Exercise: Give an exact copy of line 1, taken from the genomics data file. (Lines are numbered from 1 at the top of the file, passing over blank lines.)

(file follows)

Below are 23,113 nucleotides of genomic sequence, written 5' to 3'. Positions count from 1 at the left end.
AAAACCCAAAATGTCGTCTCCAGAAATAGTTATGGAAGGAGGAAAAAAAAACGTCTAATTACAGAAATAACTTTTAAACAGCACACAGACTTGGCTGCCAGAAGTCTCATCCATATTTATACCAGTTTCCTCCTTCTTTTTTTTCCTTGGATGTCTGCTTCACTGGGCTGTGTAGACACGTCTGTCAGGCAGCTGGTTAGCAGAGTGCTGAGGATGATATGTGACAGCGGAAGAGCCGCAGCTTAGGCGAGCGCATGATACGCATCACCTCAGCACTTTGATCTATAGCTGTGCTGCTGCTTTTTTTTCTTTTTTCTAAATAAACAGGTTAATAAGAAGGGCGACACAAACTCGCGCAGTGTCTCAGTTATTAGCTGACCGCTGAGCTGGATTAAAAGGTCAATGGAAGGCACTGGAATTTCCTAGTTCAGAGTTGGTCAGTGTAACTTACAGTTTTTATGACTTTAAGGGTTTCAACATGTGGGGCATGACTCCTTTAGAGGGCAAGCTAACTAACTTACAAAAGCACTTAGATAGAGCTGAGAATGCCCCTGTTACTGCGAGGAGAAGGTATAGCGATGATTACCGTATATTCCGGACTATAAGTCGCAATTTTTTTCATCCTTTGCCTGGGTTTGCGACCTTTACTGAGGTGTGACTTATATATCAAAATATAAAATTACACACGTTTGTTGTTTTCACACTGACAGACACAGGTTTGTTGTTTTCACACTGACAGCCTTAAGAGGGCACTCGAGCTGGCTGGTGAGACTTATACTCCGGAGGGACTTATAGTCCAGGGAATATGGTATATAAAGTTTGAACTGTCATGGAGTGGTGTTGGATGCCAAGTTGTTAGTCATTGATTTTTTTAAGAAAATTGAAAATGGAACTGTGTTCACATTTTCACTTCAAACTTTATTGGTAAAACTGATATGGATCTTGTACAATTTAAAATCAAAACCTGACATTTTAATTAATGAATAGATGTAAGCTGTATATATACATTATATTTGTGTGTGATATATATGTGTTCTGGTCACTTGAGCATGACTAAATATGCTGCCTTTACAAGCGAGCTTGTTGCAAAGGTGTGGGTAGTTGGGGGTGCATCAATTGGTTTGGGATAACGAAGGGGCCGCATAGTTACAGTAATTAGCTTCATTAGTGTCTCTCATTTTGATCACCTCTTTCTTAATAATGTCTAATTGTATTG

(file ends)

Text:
Below are 23,113 nucleotides of genomic sequence, written 5' to 3'. Positions count from 1 at the left end.